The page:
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martin-w

Alphacool Eiswand 360 AIO External Cooling System

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Greetings AIO fans.

 

 

What about this guy. If like me you aren't too keen on even a slight chance of leaks, then what about a 360 rad, reservoir and pump all outside your PC.

 

 

 


Liquid-cooling specialist Alphacool has unveiled plans to launch an all-in-one external water-cooling system, dubbed the Eiswand 360, which offers to bring high-performance cooling to even the most cramped of cases - if you can spare the desk or floor space, of course.

Alphacool's Eiswand 360 is, as the name suggests, a 360mm liquid-cooling radiator - specifically, the company's previously launched XT45 copper radiator. Where the XT45 is designed to be installed within a case, however, the Eiswand 360 packages it in an attractive metal housing which stands upright in a tower configuration. In doing so, it offers the ability to add liquid-cooling to even the smallest of cases - though you'll have to budget room on your desk, floor, or wherever for the radiator itself.

The housing doesn't just include the radiator, of course: The bundle includes low-speed, high-pressure Eiswand fans in a push-pull configuration, two integrated DC-LT low-noise pumps, and an integrated reservoir with built-in LED lighting. While the kit is an all-in-one cooler, it's not a sealed-loop system: Installation involves building your own liquid loop and filling the reservoir using the included coolant. Alphacool has suggested, but not confirmed, that the Eiswand 360 will be available both as a standalone system and in bundles with selected CPU and GPU water blocks.

Alphacool has yet to list the Eiswand 360 on its website, and has not confirmed pricing or availability.

 

 

 

http://www.bit-tech.net/news/hardware/2017/01/11/alphacool-eiswand-360/1

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But the CPU block, with its connections, is still INSIDE your case! Reports of leaks are very rare with modern AIO coolers and are usually associated with finger trouble during installation or unexpected conditions during shipping. This Alphacool system looks interesting but unnecessary unless you're really short of space in your case.

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But the CPU block, with its connections, is still INSIDE your case! 

 

 

 

Well yes of course the CPU block is inside, it couldn't be anywhere else.  i didn't say it was 100% leak proof.  But there are fewer vulnerable joints that could leak inside your case. This is why some have built external custom loops.  It's not a new idea. In fact I recall a member of this forum did just that.

 

It's also a useful strategy for those with smaller cases that haven't the room to install internally. In addition, it eliminates the issue of warm rad air being blown into the case, or conversely, warmer internal case air being blown through the rad and thus higher CPU temp. The typical dilemma with water cooling.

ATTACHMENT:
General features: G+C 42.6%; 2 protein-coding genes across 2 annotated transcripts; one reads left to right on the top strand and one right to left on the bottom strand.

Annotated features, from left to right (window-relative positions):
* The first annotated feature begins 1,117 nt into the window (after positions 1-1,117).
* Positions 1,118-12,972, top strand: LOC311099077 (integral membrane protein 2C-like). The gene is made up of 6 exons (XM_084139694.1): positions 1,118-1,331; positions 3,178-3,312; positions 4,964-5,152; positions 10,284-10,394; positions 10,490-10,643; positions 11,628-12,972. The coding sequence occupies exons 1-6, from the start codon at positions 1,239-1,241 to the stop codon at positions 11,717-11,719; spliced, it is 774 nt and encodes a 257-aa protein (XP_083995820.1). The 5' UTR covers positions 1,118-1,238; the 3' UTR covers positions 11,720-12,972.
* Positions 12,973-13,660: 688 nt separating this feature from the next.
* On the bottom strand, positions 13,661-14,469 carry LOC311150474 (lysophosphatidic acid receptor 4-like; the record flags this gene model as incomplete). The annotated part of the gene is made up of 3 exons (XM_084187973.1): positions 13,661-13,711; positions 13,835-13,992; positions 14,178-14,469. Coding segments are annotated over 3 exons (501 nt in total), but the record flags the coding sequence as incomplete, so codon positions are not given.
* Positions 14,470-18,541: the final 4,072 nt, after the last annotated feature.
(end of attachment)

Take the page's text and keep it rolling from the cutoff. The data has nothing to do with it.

Reports of leaks are very rare with modern AIO coolers and are usually associated with finger trouble during installation or unexpected conditions during shipping.

 

 

 

 

I didn't say they weren't rare. In fact I said... "slight chance of leaks".  :smile: 

 

"Finger trouble"... by that do you mean rough handling and subsequent damage? And unexpected conditions during delivery you say...

 

Both of the above are speculation. No AIO manufacturer publishes failure rates at all. No AIO manufacturer releases data on returns as far as I know. Therefore we can only guess how common leaks are or why they leak.

 

I didn't intend this to be a debate about the merits of air and AIO, but yes, I would guess leaks are fairly rare. But my attitude is that if I can buy a cooler like the D15, that can't possibly leak at all, cant possibly damage other components at all, and preforms perfectly for my needs... then why would I take any risk at all, even a slight risk? There are other reasons to by an AIOI of course, namely aesthetics, but then personally I don't have any issue at all with the aesthetics of a big tower cooler.

 

 

 

 

but unnecessary unless you're really short of space in your case. 

 

 

 

Unnecessary in regard to your subjective opinion. Not in regard to the subjective opinion of those of us that don't see the point in even a slight chance of leaks. But this has been discussed before, no need to rehash it. As I said previously, I have no issue with others buying AIO... I just choose not to for the reasons mentioned.

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What interests me about this guy is the fact that it comes with a big 360 rad and no less than two pumps. Plus of course 6 fans in push pull. I'm wondering if this guy will beat internal AIO's and match custom loop temps.

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"Finger trouble"... by that do you mean rough handling and subsequent damage? And unexpected conditions during delivery you say...

 

Both of the above are speculation.

Not so. There have been a number of reports of users trying to bend pipes too much to get the rad into a tight space and the joints have leaked. Also, about 2 years ago, Corsair had problems with some AIOs leaking on delivery (I think it was in Canada) which was put down to being exposed to extremely low temperatures during shipping. Production was stopped briefly to make modifications which fixed the problem.